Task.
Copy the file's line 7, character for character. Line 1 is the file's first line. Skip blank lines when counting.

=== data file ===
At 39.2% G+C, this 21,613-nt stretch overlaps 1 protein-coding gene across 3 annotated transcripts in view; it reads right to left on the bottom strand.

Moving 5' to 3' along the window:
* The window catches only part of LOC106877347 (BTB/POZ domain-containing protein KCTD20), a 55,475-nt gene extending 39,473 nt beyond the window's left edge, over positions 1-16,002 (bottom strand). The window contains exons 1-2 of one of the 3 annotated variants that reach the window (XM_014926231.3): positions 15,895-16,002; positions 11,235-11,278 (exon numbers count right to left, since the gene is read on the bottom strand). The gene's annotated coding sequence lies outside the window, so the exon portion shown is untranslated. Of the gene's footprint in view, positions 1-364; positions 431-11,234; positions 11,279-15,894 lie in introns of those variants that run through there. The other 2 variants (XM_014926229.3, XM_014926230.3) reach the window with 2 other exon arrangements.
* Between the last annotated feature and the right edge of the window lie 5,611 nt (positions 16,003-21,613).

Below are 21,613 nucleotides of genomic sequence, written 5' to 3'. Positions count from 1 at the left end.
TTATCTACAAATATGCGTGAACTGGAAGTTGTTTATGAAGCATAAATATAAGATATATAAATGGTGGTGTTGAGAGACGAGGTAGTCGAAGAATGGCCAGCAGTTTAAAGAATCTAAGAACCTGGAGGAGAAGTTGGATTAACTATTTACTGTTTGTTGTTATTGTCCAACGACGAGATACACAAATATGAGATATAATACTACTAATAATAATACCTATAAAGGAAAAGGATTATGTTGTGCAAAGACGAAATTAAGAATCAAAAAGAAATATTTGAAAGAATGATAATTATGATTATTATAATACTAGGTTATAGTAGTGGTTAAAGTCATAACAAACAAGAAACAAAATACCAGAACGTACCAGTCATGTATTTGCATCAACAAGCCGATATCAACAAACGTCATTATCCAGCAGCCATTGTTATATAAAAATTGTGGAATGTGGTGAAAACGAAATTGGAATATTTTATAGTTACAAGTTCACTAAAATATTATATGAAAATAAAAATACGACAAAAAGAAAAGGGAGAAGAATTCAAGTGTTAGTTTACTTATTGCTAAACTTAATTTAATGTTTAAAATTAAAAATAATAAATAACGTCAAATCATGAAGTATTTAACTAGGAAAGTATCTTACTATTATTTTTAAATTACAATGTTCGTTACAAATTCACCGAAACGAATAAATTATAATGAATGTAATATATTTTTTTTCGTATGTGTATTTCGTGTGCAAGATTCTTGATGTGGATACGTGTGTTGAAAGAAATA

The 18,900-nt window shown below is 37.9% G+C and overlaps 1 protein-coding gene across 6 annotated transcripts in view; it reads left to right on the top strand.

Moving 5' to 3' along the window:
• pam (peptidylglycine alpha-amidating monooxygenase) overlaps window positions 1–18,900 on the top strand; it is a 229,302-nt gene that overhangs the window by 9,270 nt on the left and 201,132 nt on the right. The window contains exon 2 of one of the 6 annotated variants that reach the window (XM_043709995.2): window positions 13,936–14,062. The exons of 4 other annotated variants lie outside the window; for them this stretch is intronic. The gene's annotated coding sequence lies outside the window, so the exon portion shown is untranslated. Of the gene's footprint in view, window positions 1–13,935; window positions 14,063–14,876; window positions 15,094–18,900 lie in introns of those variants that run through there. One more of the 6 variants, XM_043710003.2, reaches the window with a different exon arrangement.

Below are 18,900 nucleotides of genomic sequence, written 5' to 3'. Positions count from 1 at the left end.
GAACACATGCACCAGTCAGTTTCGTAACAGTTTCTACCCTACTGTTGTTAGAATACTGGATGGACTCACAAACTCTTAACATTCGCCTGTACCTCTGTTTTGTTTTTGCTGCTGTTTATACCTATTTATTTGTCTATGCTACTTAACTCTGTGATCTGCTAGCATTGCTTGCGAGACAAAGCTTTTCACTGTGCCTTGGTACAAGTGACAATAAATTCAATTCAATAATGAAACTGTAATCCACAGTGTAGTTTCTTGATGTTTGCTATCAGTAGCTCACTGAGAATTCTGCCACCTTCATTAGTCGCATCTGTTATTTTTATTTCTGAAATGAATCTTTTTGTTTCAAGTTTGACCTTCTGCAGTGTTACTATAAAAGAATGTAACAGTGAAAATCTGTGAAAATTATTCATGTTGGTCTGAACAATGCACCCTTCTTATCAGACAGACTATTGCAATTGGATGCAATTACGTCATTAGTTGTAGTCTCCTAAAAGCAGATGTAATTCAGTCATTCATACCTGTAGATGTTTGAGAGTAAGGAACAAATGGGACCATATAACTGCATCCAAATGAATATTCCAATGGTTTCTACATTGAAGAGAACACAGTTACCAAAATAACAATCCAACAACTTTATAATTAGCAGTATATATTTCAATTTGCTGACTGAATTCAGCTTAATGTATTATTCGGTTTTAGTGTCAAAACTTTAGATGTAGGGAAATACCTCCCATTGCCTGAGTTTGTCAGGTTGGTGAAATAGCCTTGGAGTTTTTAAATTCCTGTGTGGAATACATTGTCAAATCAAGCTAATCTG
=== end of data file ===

The 18,900-nt window shown below is 37.9% G+C and overlaps 1 protein-coding gene across 6 annotated transcripts in view; it reads left to right on the top strand.